Unit 2 Lecture: Design & Organization in Teaching Presence
Design and organization are an element of Teaching Presence that has been highly rated by studies measuring learner engagement and activities (Martin, Bolliger, 2018). Elements of the design and organization dimension necessary for a well-constructed course, according to Garrison (2017), include adaptability, student responsibility, and consideration of macro design components such as setting clear goals and structuring activities. Other important elements that fall under this dimension are establishing a safe environment for students to honestly inquire and build knowledge, planning activities that will promote a guided and balanced line of inquiry, and well-planned assessments. Another important element of this dimension that is not particularly emphasized in the Garrison chapter is the tasks surrounding organization such as outside e-mail, announcements, and other teacher communications that exist outside of the discussion board (Hayes, Shea, Vickers, 2010 p. 129). Good design and communication are ways to guide learners to put in the effort needed for substantial cognitive presence.
In their instructional design framework for fostering learner engagement in online learning settings, Czerkawski and Lyman show 4 interrelated components important to designing engaging learning. Those components are: analyzing instructional needs, defining instructional objectives, forming learning environments, and assessing learning outcomes. As you can see in the graphic to the left, these components feed each other and are linked by feedback. As you can see, this is a cyclical process in which needs, goals, activities and assessment are being consistently defined, managed and re-assessed. For your teaching practice, these elements as well as their relationships to each other should be kept in mind during the entire life cycle of a course.
Also critical to a good online course is laying the foundation for an interactive community with the correct balance of academic professionalism and comfort to pursue higher thinking and challenge previously held notions. Laying the appropriate groundwork on which a group of learners might build a community of inquiry is an important element of design that falls under teaching presence. “Learning, as signified by the process of LPP or identity formation, takes place within the CoP inevitably. In the context of online learning, if a CoP exists, we would expect similar patterns of engagement and learning to occur. However, in the online environment, a CoP may not form naturally and therefore needs to be artificially cultivated by design. As discussed earlier, a learning design does not have the capacity to orchestrate the learning experience or formation community but can create an environment conducive to its formation.” (Jan, Vlachopoulos, 2018 p. 11)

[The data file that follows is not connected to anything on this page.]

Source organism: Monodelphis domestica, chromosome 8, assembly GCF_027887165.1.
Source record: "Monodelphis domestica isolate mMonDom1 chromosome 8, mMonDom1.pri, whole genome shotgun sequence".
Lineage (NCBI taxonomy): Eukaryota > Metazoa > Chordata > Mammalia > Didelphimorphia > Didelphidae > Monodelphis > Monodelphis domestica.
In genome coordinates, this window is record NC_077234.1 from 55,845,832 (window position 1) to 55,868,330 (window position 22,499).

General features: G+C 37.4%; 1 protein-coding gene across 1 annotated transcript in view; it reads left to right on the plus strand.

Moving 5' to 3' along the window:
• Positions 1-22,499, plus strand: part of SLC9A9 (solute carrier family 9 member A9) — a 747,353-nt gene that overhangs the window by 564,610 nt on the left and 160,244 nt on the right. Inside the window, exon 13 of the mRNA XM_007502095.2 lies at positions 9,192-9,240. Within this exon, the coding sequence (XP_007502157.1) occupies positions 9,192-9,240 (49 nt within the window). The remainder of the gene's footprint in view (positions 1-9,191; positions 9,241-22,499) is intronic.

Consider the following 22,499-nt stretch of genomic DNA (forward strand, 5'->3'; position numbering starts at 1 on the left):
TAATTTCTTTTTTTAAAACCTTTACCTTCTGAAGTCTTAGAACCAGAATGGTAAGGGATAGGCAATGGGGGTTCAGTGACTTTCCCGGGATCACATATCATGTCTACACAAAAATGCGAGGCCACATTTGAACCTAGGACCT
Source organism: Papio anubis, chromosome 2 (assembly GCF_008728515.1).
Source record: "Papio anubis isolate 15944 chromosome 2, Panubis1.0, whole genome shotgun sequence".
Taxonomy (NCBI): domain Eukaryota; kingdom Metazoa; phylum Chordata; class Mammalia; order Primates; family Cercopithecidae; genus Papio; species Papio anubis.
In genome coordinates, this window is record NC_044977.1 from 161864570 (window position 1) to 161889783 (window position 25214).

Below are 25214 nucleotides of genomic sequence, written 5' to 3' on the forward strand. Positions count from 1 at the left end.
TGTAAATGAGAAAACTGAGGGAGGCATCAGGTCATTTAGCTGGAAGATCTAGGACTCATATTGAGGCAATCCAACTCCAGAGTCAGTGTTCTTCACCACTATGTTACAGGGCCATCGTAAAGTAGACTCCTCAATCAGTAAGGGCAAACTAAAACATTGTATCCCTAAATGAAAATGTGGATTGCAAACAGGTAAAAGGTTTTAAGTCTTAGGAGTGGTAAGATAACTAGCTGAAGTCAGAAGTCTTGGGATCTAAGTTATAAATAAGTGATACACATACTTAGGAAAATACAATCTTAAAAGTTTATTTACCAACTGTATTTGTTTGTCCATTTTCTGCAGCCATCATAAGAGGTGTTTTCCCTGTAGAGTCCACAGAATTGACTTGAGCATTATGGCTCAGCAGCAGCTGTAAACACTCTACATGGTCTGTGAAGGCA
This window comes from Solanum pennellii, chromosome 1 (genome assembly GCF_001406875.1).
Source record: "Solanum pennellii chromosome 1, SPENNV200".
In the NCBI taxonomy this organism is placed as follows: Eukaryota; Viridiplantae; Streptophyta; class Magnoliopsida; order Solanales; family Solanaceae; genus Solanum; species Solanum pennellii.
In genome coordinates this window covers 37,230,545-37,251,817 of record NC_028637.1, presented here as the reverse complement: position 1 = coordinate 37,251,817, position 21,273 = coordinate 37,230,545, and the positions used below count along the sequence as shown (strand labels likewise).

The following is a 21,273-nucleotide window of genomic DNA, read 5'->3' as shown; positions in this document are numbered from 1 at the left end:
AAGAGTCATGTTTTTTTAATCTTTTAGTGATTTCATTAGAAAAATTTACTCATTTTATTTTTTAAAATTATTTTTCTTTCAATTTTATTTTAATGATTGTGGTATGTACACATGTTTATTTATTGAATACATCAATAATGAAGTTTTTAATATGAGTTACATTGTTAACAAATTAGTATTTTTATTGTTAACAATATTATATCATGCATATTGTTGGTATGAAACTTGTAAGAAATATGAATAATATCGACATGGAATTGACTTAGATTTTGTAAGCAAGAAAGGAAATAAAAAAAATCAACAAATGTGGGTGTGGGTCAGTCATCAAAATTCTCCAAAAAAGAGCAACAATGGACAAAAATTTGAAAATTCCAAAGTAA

So what does that mean for me?
Instructor tasks that fall in the design & organization dimension of teaching presence include establishing learning objectives, aligning the design to the content and delivery approach, building social presence and a sense of community, and communicating rules for netiquette (Martin, Budhrani, Ritzhaupt, 2019). While planning your course, you have to keep each presence (social, teaching, cognitive) in mind to make sure your course will engage students on each of these levels. Since your course is online only, you don’t have the benefit of reading facial expressions and physically checking up on your students. You’ll want to make sure that you proactively address potential student concerns by including multiple contact methods, diverse content types (i.e. videos, web-based tools, etc), and a variety of course components to engage learners in addition to discussion boards. The goal is to minimize potential barriers and provide the opportunity to connect with the content to all students regardless of their specific strengths (Chen, Bastedo, Howard, 2018).
What you should also consider is how you will communicate your plan to the learners. Grant & Thornton (2007, pp. 351-352) mention the course syllabus as a vehicle to communicate high expectations, as well as clarification of expectations via modeling expected behaviors and providing detailed feedback on student successes and areas for improvement. Other way to communicate high expectations include regular announcements from the instructor, formative assessments, and provision of grading rubrics (Martin, Bolliger, 2018). As you can see from the graphic, constant feedback is critical to engagement in online learning environments.
In addition to the above lecture, I invite you to watch these helpful videos with specific tips on how to build an effective online course:
Questions for thought:
What similarities do you see between these principles and those you would use to design a face-to-face course? What differences?
In the next unit, we will the other instructor roles you will inhabit throughout the life cycle of your course, including facilitator and course manager. Consider the impact that your role of designer will have upon your future roles.
NOTE: You will find citations for this lecture on the Driving Learner Engagement in an Online Environment References and Resources page.